Prior to her service with the Senate Judiciary Committee, Khera was an associate with Hogan & Hartson, specializing in commercial and administrative litigation. She also worked with Ross, Dixon & Masback, serving as the lead associate on several pro bono employment discrimination cases, which resulted in the firm being honored with the Outstanding Achievement Award by the Washington Lawyers’ Committee for Civil Rights and Urban Affairs.

Khera has been honored by the Auburn Theological Seminary with its Lives of Commitment Award, along with Kathleen Kennedy Townsend and Barbara Friedman. She has also been recognized by Islamica Magazine as one of “10 Young Muslim Visionaries” for leadership, innovative approaches, and “a level of success that bodes well for America.” Because of her leadership in civil rights, the White House asked her to facilitate the first and only meeting between Muslim community advocates with President Obama.

She has written op-eds in the Washington Post and New York Times, and has been quoted or profiled in numerous publications including The New York Times, Associated Press, Wall Street Journal, the Washington Post, Politico, and the Los Angeles Times. She has also made numerous appearances to discuss civil rights issues on national televised news, including CNN, MSNBC, and C-SPAN.

Khera received her B.A. with honors in Political Science and Economics from Wellesley College and her J.D. from Cornell Law School. At Wellesley, she served as president of the student body and co-founded the first Muslim student organization, al-Muslimat (“The Muslim Women”). At Cornell, she was a finalist in the law school’s annual Cuccia Cup Moot Court Competition and was an editor of the Cornell Journal of Law and Public Policy.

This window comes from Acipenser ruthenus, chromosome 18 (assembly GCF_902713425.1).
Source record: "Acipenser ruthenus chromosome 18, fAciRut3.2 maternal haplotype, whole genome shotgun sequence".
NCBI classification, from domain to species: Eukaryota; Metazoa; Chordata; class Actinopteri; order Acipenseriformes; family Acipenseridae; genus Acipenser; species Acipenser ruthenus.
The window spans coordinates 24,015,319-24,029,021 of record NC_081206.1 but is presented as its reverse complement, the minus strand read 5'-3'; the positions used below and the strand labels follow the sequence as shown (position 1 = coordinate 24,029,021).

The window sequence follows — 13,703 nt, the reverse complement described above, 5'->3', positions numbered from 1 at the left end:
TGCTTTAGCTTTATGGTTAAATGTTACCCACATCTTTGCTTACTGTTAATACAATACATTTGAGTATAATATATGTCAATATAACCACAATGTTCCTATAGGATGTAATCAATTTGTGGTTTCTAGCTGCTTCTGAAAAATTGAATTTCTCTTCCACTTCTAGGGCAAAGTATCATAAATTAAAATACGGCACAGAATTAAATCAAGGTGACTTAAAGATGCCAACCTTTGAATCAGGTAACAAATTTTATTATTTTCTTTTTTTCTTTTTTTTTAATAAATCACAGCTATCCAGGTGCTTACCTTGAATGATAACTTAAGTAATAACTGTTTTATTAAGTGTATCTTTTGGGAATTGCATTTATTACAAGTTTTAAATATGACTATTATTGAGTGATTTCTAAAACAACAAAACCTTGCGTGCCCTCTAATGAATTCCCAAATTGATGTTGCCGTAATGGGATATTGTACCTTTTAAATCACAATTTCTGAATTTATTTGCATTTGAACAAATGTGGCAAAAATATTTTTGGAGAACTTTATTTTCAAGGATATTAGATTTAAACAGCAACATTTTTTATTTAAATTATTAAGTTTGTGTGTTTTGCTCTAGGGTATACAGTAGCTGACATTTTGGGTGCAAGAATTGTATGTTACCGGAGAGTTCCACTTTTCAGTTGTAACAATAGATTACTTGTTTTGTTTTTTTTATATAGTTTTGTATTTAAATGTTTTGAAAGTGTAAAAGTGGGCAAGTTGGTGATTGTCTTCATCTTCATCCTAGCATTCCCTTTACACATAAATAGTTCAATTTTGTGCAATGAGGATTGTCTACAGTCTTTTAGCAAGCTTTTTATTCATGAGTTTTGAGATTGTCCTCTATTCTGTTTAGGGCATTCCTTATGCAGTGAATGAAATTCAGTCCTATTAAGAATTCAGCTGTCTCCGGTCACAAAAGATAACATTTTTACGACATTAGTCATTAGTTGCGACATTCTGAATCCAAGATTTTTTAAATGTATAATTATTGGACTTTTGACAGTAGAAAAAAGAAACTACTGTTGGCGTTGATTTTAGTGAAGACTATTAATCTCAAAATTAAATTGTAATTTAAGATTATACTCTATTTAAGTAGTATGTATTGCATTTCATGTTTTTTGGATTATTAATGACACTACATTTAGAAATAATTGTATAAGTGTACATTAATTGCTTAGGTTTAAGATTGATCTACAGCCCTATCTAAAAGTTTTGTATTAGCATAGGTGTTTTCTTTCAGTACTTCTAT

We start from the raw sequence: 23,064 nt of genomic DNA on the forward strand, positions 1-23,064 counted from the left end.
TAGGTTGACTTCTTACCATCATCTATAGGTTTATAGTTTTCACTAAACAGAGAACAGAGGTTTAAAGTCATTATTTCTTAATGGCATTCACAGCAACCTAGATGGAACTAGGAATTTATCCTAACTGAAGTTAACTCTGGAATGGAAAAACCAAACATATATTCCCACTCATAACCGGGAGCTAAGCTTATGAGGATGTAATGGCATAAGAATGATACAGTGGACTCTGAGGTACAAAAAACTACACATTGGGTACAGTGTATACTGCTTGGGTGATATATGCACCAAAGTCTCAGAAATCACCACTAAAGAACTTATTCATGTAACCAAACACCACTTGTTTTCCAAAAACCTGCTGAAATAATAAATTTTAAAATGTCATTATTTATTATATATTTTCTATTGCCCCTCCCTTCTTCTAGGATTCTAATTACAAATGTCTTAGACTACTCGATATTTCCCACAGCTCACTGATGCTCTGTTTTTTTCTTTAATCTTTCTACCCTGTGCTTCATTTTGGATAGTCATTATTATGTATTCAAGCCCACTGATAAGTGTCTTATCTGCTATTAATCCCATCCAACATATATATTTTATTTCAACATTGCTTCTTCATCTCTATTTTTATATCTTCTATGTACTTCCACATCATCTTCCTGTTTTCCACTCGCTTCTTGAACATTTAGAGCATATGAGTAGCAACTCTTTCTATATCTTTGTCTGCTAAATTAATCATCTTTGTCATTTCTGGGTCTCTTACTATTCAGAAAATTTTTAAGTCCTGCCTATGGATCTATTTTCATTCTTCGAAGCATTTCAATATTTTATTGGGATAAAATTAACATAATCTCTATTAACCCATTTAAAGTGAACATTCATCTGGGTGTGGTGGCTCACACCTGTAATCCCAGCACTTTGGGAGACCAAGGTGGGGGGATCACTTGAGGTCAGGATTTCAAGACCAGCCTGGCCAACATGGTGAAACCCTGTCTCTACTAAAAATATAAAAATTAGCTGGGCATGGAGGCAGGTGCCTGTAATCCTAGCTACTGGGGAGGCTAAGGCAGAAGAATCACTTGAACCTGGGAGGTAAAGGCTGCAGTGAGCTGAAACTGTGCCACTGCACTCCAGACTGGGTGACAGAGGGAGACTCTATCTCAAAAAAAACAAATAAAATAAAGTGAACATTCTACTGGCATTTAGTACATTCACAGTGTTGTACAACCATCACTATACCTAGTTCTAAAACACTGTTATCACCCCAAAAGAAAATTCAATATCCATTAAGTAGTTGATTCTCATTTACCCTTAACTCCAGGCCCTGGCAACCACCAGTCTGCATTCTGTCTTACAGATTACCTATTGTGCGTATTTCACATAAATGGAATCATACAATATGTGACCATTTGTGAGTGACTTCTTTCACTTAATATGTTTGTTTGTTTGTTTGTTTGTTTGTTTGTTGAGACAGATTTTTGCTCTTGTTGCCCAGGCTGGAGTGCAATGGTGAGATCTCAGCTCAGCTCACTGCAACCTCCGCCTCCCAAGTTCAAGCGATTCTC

Farid Senzai, Founder and President, Center for Global Policy (CGP)


Dr. Farid Senzai is the founder and president (emeritus) of the Center for Global Policy (CGP). He is also the Chief Evangelist Officer at CGP.

Dr. Senzai is a professor of political science at Santa Clara University, where he teaches courses on U.S. foreign policy and Middle East politics. 

Dr. Senzai was previously a co-founder and the director of research at the Institute for Social Policy and Understanding, where he conducted extensive research projects on American Muslims. Prior to that, he was a research associate at the Brookings Institution and a research analyst at the Council on Foreign Relations. 

He is on the board of advisers at The Pew Forum on Religion and Public Life and a board member at the Central Asia Institute. He writes extensively on Middle East politics, with a particular focus on religion and politics. He is co-author of Educating the Muslims of America (Oxford University Press, 2009) His other book is Political Islam in the Age of Democratization (Palgrave, 2013). 

Dr. Senzai received his Master of Arts in international affairs from Columbia University and Ph.D. in politics and international relations from Oxford University.